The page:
How’s that three strikes thing working out, anyway?

So not one notice about TV or movies but also not a single notice has been sent relating to copying of New Zealand content. Not one.

The rights holders in New Zealand put together an ad campaign based on the destruction of value of New Zealand content, yet it hasn???t defended a single New Zealand artist. I find that very interesting ??? from a PR point of view it???s a massive cock-up because at the very least they could have found one to point to. Either they don???t care enough to pay $25 or there simply isn???t any piracy of New Zealand artists going on in New Zealand. Isn???t that an interesting thought?

The MED review allows for public submissions on its discussion document but comments must be received by 30 April. Have a look at the document and send any thoughts you may have to the MED here.  Because despite its obvious flaws, as far as I can tell the Copyright Act is working ??? it???s the US-based rights holders that aren???t.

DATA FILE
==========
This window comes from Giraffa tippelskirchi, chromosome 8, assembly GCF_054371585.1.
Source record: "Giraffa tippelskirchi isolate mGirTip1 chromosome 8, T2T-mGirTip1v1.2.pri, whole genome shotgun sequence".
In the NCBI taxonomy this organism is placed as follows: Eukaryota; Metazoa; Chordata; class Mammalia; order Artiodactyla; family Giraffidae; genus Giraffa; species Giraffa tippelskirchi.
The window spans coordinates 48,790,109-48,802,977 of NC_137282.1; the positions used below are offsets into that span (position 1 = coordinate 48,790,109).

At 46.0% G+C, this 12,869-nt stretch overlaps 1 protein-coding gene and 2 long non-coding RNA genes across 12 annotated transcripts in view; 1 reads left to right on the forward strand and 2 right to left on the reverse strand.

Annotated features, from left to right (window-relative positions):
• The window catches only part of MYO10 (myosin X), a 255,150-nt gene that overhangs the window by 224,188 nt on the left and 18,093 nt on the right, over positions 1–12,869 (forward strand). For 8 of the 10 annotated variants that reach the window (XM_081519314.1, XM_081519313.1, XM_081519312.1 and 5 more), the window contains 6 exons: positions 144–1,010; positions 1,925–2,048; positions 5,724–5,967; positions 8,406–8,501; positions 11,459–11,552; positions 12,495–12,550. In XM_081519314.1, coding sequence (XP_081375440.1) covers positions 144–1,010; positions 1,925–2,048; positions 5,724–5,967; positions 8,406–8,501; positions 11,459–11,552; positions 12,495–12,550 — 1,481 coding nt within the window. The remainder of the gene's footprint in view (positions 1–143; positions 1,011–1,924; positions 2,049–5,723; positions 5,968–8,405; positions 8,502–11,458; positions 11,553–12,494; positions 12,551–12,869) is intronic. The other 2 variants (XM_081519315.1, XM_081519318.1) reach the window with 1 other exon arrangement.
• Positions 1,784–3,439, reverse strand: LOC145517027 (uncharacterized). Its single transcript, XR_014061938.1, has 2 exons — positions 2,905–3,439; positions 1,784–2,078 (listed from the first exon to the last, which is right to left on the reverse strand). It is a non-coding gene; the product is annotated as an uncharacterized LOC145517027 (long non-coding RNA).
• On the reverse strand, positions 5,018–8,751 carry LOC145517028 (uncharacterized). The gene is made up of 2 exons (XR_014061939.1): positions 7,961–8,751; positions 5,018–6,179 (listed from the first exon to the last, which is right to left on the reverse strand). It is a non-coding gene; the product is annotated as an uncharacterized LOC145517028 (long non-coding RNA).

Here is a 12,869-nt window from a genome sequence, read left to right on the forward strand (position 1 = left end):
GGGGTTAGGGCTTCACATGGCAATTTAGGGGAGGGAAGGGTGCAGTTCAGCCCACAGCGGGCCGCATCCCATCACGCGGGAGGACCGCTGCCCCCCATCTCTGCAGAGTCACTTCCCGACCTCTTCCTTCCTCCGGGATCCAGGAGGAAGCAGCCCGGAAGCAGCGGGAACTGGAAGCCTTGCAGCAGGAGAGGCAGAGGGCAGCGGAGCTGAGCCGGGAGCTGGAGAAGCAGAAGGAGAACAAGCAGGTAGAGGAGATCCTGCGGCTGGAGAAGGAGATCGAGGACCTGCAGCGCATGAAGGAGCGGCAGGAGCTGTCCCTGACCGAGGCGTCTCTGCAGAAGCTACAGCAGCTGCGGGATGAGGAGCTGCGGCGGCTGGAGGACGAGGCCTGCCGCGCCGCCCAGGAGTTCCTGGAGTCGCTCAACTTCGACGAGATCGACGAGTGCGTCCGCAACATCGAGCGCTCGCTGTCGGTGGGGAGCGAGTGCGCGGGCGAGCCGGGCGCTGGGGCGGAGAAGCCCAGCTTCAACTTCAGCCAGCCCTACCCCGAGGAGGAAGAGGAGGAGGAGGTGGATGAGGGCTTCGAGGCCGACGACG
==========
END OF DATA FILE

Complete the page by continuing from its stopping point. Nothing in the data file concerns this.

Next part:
It appears the US industry is very willing to fund lobbying of NZ legislators, but not put much into making legitimate channels available to customers. At least we now know who the legislation serves, and it ain’t us, the ones paying for the enforcement.

Herald on Sunday Editorial: The disquieting Dotcom case

Depicting Dotcom as a sweating Dr Evil was clearly in line with the police’s PR needs, but as Judge David McNaughton remarked, no evidence has been presented that Dotcom has done anything wrong, and there “appears to be an arguable defence at least in respect of the breach of copyright charges”. The public is asked to be content with allegations by the FBI, which include conspiracy to commit racketeering and money-laundering. We would not be the first to note that copyright infringement, the central charge against Dotcom, does not carry a heavy enough maximum penalty to trigger the provisions of an extradition treaty.

Very pleased to see some push-back on the narrative, I was beginning to think the NZ media, no doubt as overjoyed as the Police to have something so exciting to be involved with, had swallowed the story whole.